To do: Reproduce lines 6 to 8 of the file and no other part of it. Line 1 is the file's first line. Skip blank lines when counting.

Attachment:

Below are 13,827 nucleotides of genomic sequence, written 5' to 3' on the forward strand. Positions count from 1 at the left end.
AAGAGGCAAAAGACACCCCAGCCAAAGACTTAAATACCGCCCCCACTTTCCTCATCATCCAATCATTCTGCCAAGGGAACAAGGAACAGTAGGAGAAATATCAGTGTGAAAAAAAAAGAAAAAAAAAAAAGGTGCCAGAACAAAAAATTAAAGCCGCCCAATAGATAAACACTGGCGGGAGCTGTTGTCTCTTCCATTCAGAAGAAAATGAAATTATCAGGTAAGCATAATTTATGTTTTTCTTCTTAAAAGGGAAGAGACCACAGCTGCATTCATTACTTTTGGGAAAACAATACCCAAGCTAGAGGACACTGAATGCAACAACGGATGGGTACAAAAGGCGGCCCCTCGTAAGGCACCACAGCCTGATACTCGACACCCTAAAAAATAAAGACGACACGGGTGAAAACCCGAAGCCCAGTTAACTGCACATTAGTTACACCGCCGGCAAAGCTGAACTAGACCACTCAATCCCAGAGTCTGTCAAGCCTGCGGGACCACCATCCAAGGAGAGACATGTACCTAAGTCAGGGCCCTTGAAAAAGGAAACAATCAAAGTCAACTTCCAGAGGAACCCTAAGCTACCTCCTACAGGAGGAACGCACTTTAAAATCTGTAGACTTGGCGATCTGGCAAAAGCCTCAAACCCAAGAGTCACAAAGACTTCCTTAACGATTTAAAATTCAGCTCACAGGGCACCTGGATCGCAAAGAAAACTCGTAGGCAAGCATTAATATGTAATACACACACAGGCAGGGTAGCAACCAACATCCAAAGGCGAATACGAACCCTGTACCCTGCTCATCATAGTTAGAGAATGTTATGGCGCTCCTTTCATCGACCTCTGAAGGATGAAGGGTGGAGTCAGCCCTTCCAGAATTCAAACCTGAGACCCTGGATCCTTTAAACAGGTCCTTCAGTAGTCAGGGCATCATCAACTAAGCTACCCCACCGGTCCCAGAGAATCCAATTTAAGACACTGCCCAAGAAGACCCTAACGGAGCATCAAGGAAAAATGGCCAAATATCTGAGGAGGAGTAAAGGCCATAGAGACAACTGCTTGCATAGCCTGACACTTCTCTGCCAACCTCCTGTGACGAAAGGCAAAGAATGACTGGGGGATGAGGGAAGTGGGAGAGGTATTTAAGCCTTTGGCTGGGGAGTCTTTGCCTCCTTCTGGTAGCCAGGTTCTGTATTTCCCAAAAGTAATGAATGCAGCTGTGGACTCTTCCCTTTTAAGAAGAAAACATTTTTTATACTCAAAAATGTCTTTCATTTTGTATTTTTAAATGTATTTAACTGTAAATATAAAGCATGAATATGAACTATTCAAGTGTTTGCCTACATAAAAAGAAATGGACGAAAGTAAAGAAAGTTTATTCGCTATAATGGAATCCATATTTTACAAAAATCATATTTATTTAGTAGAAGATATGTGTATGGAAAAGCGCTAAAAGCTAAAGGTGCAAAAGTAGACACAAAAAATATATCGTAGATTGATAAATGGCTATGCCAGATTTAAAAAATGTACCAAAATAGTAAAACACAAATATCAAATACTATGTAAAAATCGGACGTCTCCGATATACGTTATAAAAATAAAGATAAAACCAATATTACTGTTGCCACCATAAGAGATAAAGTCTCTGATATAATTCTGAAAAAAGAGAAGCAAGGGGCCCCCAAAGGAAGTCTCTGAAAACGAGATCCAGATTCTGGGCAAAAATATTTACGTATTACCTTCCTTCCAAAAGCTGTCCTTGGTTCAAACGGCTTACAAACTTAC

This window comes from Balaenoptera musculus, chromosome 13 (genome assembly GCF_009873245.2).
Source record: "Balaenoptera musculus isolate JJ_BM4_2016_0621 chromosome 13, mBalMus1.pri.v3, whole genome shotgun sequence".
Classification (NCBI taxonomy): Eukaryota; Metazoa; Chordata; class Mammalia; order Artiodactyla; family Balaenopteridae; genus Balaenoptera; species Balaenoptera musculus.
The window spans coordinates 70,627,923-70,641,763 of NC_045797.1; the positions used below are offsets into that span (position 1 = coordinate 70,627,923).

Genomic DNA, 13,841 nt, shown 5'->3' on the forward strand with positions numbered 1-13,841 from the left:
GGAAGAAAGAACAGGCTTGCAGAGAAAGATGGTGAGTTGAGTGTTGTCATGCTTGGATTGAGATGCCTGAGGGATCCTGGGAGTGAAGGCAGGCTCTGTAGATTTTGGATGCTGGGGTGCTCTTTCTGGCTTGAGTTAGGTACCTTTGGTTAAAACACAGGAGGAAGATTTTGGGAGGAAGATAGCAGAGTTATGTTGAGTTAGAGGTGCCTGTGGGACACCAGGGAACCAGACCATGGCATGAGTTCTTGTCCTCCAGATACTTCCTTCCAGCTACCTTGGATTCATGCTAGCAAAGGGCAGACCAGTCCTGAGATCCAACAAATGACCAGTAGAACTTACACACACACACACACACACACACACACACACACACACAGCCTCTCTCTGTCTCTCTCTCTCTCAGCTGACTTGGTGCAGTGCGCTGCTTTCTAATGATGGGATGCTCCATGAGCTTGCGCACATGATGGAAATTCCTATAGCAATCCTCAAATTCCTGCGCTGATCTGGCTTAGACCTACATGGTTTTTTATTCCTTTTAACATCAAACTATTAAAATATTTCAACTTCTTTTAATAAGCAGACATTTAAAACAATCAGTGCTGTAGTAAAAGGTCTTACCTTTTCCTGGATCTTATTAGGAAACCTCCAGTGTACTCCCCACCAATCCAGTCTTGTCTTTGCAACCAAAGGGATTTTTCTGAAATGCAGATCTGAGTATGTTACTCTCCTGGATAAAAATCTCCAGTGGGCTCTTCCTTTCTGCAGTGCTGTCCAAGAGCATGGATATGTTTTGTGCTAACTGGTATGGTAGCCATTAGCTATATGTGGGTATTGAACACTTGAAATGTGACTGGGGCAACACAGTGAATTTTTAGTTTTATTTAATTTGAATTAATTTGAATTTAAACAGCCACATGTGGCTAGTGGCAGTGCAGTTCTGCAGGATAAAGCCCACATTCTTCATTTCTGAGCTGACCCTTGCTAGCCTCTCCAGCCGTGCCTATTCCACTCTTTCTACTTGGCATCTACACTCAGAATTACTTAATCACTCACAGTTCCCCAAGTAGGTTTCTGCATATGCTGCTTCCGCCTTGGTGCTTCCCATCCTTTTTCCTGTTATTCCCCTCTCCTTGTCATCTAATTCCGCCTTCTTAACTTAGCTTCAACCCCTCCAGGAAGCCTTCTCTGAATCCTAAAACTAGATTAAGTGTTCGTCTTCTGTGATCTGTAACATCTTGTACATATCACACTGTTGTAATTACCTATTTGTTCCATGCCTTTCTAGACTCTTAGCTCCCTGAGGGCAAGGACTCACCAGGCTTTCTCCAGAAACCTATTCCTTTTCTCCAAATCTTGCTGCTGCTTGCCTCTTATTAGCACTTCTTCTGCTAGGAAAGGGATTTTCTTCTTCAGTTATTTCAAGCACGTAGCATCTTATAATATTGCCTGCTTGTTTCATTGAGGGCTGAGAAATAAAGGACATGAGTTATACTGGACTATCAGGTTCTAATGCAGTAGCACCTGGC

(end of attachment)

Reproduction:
The window spans coordinates 70,627,923-70,641,763 of NC_045797.1; the positions used below are offsets into that span (position 1 = coordinate 70,627,923).

Genomic DNA, 13,841 nt, shown 5'->3' on the forward strand with positions numbered 1-13,841 from the left:
GGAAGAAAGAACAGGCTTGCAGAGAAAGATGGTGAGTTGAGTGTTGTCATGCTTGGATTGAGATGCCTGAGGGATCCTGGGAGTGAAGGCAGGCTCTGTAGATTTTGGATGCTGGGGTGCTCTTTCTGGCTTGAGTTAGGTACCTTTGGTTAAAACACAGGAGGAAGATTTTGGGAGGAAGATAGCAGAGTTATGTTGAGTTAGAGGTGCCTGTGGGACACCAGGGAACCAGACCATGGCATGAGTTCTTGTCCTCCAGATACTTCCTTCCAGCTACCTTGGATTCATGCTAGCAAAGGGCAGACCAGTCCTGAGATCCAACAAATGACCAGTAGAACTTACACACACACACACACACACACACACACACACACACACAGCCTCTCTCTGTCTCTCTCTCTCTCAGCTGACTTGGTGCAGTGCGCTGCTTTCTAATGATGGGATGCTCCATGAGCTTGCGCACATGATGGAAATTCCTATAGCAATCCTCAAATTCCTGCGCTGATCTGGCTTAGACCTACATGGTTTTTTATTCCTTTTAACATCAAACTATTAAAATATTTCAACTTCTTTTAATAAGCAGACATTTAAAACAATCAGTGCTGTAGTAAAAGGTCTTACCTTTTCCTGGATCTTATTAGGAAACCTCCAGTGTACTCCCCACCAATCCAGTCTTGTCTTTGCAACCAAAGGGATTTTTCTGAAATGCAGATCTGAGTATGTTACTCTCCTGGATAAAAATCTCCAGTGGGCTCTTCCTTTCTGCAGTGCTGTCCAAGAGCATGGATATGTTTTGTGCTAACTGGTATGGTAGCCATTAGCTATATGTGGGTATTGAACACTTGAAATGTGACTGGGGCAACACAGTGAATTTTTAGTTTTATTTAATTTGAATTAATTTGAATTTAAACAGCCACATGTGGCTAGTGGCAGTGCAGTTCTGCAGGATAAAGCCCACATTCTTCATTTCTGAGCTGACCCTTGCTAGCCTCTCCAGCCGTGCCTATTCCACTCTTTCTACTTGGCATCTACACTCAGAATTACTTAATCACTCACAGTTCCCCAAGTAGGTTTCTGCATATGCTGCTTCCGCCTTGGTGCTTCCCATCCTTTTTCCTGTTATTCCCCTCTCCTTGTCATCTAATTCCGCCTTCTTAACTTAGCTTCAACCCCTCCAGGAAGCCTTCTCTGAATCCTAAAACTAGATTAAGTGTTCGTCTTCTGTGATCTGTAACATCTTGTACATATCACACTGTTGTAATTACCTATTTGTTCCATGCCTTTCTAGACTCTTAGCTCCCTGAGGGCAAGGACTCACCAGGCTTTCTCCAGAAACCTATTCCTTTTCTCCAAATCTTGCTGCTGCTTGCCTCTTATTAGCACTTCTTCTGCTAGGAAAGGGATTTTCTTCTTCAGTTATTTCAAGCACGTAGCATCTTATAATATTGCCTGCTTGTTTCATTGAGGGCTGAGAAATAAAGGACATGAGTTATACTGGACTATCAGGTTCTAATGCAGTAGCACCTGGC